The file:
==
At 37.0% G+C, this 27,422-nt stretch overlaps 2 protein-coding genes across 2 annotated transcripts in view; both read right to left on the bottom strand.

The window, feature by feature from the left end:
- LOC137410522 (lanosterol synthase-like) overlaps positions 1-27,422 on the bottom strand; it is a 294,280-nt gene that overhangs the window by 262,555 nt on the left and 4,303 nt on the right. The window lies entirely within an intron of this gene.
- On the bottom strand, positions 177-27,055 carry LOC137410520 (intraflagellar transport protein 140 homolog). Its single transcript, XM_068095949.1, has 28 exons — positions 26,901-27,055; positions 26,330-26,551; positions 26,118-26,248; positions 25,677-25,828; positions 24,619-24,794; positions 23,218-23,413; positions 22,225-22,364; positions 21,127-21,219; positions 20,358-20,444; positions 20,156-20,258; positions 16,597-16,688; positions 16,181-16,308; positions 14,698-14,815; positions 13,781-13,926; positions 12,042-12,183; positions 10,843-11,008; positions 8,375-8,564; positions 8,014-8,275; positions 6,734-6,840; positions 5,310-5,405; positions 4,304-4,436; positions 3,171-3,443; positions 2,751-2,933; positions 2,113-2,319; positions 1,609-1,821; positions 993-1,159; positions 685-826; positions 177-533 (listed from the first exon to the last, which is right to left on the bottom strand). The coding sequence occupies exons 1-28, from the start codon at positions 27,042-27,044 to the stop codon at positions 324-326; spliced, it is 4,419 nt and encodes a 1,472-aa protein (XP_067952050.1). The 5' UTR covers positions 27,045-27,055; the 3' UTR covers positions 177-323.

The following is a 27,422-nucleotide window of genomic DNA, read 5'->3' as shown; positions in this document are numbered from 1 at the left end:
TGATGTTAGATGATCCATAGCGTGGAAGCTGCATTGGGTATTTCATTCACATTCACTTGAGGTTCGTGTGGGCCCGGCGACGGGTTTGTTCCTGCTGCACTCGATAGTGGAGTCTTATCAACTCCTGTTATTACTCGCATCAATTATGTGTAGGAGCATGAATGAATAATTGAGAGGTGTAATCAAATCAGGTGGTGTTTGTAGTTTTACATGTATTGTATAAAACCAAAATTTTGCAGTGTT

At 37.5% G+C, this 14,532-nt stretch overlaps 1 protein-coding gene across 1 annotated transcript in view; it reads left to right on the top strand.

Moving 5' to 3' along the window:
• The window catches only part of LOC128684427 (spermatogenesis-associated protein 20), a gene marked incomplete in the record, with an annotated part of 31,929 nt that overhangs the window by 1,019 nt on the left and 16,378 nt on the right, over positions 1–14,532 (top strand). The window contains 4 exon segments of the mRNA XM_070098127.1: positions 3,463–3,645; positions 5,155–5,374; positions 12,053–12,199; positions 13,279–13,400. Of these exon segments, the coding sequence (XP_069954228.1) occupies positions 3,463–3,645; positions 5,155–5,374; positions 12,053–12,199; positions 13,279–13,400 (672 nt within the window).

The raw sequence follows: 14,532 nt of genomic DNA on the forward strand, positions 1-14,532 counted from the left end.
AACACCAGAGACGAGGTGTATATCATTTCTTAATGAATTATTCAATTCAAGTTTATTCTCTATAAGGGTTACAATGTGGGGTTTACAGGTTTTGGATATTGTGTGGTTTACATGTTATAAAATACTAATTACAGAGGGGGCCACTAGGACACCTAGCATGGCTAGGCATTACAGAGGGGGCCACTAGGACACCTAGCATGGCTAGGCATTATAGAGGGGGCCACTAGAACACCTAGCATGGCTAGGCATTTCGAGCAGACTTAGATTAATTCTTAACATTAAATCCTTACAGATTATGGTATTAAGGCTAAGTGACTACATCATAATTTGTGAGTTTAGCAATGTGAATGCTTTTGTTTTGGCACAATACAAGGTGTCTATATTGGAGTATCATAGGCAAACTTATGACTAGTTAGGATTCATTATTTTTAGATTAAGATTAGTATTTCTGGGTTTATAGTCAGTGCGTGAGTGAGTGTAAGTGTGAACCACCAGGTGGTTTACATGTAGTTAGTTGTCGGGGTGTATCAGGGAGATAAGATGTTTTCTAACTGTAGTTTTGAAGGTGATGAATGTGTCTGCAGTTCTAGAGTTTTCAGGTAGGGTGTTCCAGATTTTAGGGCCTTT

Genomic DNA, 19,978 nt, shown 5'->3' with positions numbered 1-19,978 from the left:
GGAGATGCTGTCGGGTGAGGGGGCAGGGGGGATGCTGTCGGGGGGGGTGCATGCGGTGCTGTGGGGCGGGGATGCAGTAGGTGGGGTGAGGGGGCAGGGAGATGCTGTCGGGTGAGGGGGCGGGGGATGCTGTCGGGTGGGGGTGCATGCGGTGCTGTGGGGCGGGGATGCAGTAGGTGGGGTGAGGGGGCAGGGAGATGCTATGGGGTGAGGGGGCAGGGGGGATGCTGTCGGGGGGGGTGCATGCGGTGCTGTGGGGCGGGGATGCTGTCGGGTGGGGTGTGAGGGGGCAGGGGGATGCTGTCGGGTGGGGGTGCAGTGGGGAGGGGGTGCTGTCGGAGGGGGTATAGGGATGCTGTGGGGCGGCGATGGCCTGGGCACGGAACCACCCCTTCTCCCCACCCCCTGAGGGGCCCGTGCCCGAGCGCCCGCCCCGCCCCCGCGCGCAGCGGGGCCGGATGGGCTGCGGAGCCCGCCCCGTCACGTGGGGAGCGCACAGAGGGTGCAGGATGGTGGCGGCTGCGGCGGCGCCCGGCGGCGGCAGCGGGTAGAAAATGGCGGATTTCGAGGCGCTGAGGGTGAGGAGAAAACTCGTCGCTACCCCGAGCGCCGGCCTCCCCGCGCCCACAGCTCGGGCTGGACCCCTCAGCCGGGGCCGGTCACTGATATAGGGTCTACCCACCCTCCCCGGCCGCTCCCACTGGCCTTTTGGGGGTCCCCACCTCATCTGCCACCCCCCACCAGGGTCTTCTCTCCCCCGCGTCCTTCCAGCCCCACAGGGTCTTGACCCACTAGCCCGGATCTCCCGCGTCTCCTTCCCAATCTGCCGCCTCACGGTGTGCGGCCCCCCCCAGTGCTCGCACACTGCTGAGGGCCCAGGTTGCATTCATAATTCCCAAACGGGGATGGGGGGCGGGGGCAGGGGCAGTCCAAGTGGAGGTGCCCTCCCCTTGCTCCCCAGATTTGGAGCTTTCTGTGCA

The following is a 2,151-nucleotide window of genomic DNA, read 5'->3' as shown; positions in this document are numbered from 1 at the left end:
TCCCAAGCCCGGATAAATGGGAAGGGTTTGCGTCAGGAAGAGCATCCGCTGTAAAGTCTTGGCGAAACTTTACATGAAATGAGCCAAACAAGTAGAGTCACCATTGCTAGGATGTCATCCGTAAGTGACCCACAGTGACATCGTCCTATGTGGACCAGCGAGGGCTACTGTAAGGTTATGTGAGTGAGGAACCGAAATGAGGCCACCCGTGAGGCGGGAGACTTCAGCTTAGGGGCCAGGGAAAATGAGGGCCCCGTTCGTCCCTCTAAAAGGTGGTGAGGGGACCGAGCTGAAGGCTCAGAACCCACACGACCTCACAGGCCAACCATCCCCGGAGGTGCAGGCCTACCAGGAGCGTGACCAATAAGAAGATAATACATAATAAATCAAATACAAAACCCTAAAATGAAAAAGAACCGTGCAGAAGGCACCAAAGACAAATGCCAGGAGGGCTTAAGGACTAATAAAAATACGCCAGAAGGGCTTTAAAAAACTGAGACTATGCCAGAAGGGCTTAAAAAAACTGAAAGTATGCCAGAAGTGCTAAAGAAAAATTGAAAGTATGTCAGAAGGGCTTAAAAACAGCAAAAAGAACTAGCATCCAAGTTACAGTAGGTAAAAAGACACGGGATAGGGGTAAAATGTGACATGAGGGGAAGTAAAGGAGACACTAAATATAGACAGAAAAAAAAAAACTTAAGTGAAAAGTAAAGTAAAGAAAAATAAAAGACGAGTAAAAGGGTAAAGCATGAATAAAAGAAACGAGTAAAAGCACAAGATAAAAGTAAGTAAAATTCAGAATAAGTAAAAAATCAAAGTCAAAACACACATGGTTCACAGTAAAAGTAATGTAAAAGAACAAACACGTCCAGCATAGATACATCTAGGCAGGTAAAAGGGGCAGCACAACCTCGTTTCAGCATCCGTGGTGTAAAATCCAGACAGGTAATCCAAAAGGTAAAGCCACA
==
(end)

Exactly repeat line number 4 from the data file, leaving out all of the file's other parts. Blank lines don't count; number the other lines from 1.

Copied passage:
- On the bottom strand, positions 177-27,055 carry LOC137410520 (intraflagellar transport protein 140 homolog). Its single transcript, XM_068095949.1, has 28 exons — positions 26,901-27,055; positions 26,330-26,551; positions 26,118-26,248; positions 25,677-25,828; positions 24,619-24,794; positions 23,218-23,413; positions 22,225-22,364; positions 21,127-21,219; positions 20,358-20,444; positions 20,156-20,258; positions 16,597-16,688; positions 16,181-16,308; positions 14,698-14,815; positions 13,781-13,926; positions 12,042-12,183; positions 10,843-11,008; positions 8,375-8,564; positions 8,014-8,275; positions 6,734-6,840; positions 5,310-5,405; positions 4,304-4,436; positions 3,171-3,443; positions 2,751-2,933; positions 2,113-2,319; positions 1,609-1,821; positions 993-1,159; positions 685-826; positions 177-533 (listed from the first exon to the last, which is right to left on the bottom strand). The coding sequence occupies exons 1-28, from the start codon at positions 27,042-27,044 to the stop codon at positions 324-326; spliced, it is 4,419 nt and encodes a 1,472-aa protein (XP_067952050.1). The 5' UTR covers positions 27,045-27,055; the 3' UTR covers positions 177-323.